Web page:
Reauthorization Bill Stalled In Committee
The controversial FAA reauthorization bill that would create a private air traffic control organization will not be introduced in the full House this week as originally scheduled, according to Politico. Quoting unnamed sources, the Washington political publication says it was told by a "leadership aide" that the House Transportation Committee, which approved an amended version of the original bill last week, is putting off presentation to the full House. The sources reportedly told Politico that block opposition from the Democrats and grumblings from within the Republican ranks, not to mention vocal opposition from numerous industry groups, prompted the bill's champion, Transportation Committee Chairman Bill Shuster, R-Pa., to delay introduction while he consolidates support. That likely means more changes are coming to the bill, whose centerpiece is the formation of a federally chartered not-for-profit corporation to take over air traffic services. It's not clear how long the bill will be delayed.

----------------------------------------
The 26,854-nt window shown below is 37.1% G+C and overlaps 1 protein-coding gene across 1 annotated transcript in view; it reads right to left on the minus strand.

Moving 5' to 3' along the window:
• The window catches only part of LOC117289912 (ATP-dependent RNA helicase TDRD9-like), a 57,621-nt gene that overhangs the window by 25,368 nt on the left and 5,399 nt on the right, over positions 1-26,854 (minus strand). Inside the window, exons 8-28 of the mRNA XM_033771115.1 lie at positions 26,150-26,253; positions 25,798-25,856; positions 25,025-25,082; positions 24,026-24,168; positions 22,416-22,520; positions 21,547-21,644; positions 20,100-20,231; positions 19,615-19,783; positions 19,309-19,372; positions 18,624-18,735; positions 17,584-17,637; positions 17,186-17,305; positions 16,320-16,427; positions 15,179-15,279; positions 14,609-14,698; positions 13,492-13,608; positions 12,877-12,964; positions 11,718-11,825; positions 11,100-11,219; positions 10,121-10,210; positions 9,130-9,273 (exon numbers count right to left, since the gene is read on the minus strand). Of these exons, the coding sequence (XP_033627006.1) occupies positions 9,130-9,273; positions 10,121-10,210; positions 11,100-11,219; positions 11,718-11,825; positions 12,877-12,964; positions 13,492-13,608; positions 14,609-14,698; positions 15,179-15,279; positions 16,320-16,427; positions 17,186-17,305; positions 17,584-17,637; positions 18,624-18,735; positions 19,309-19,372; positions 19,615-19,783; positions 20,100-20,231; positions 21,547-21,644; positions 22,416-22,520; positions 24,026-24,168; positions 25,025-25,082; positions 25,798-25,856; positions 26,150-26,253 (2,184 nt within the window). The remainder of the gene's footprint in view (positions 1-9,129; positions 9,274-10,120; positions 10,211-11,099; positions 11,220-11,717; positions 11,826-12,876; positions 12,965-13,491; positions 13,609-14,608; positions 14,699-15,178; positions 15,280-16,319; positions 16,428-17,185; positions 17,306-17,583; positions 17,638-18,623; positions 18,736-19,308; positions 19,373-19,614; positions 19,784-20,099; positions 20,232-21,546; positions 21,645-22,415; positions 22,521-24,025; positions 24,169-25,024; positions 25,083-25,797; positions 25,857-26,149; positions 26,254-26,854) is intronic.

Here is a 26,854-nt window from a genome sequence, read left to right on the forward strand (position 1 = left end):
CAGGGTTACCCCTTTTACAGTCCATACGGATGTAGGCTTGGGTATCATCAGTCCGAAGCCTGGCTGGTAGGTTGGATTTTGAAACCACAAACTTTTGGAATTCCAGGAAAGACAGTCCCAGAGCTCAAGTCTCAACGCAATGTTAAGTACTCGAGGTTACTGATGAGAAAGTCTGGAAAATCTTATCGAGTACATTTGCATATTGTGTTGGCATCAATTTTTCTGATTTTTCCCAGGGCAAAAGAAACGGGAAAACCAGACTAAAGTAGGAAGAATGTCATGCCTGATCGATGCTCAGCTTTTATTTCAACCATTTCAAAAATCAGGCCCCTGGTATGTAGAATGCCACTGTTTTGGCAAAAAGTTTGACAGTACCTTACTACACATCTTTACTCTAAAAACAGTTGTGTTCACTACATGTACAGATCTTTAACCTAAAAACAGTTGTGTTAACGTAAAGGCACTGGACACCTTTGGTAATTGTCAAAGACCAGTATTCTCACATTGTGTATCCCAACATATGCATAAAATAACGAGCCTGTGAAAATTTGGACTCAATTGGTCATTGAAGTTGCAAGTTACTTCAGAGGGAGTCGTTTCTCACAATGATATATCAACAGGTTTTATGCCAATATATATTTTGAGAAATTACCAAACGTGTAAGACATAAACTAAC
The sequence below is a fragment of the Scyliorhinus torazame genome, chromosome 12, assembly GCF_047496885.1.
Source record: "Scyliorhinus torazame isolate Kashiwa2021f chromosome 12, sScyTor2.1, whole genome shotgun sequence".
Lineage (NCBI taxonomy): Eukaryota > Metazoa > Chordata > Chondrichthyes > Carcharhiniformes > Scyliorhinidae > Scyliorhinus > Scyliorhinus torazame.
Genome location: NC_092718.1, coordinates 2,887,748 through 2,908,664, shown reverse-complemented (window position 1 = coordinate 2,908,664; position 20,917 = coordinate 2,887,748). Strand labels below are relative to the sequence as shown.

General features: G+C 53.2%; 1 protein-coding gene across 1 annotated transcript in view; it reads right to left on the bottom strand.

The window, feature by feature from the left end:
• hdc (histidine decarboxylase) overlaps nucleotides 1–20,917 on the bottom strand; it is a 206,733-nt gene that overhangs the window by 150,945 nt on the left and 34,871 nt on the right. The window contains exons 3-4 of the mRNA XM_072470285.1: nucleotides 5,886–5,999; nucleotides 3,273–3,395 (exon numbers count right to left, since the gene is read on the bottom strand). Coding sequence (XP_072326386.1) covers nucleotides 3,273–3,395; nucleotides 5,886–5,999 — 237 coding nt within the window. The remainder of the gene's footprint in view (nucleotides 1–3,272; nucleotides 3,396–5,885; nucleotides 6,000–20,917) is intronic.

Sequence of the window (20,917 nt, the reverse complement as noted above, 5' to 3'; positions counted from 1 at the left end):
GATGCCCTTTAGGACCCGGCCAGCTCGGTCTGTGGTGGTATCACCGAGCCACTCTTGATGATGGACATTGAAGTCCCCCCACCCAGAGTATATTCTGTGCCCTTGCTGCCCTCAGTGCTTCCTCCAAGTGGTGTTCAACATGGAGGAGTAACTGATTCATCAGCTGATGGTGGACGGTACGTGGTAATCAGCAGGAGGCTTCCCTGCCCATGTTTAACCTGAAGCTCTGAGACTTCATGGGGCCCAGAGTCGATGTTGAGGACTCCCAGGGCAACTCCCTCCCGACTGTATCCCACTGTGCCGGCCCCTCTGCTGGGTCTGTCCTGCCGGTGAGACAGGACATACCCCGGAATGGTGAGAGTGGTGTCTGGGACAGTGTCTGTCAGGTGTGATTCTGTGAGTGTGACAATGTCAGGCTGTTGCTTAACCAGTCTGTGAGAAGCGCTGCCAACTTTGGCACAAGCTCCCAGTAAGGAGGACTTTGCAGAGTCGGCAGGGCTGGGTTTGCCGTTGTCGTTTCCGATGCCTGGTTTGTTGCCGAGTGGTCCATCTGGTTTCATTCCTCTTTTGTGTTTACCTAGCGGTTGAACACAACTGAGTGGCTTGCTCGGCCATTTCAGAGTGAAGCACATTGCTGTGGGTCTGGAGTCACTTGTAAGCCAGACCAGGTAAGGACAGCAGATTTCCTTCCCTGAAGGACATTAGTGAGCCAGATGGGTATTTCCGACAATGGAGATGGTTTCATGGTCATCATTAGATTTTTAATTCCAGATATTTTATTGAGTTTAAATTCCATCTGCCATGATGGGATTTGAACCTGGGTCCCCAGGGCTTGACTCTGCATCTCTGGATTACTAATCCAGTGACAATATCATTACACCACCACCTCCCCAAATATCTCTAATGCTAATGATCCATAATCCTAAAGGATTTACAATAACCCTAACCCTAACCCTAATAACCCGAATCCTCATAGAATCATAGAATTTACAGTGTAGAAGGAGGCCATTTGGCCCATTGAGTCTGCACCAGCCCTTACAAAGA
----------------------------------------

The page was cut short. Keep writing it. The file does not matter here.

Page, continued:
EAA kept the heat up on the bill last week with a point-by-point analysis it says shows GA access and services will be hurt by the changes. "Let's lay out the facts on this: moving to a privatized ATC system would not increase efficiency or safety, nor would it save any significant money," said EAA President Jack Pelton. "What it would do is create an additional aviation bureaucracy, since FAA would still remain, and also create a government-approved monopoly on air traffic services that is dominated by airlines and commercial aviation interests. This will hurt the safest and most complex aviation system in the world, which is why EAA is unequivocally opposed." Pelton urged members to contact their congressional representatives to voice their opposition to the bill. Even Capt. Chesley Sullenberger got into the fray, telling Politico he's concerned about the amount of power the airlines would have over the new ATC organization. "We can't really disadvantage the vast majority of users to benefit the few largest airlines," he said. It's worth noting that Delta Air Lines has stepped out in opposition of the privatization, saying it will increase costs and lead to higher fares.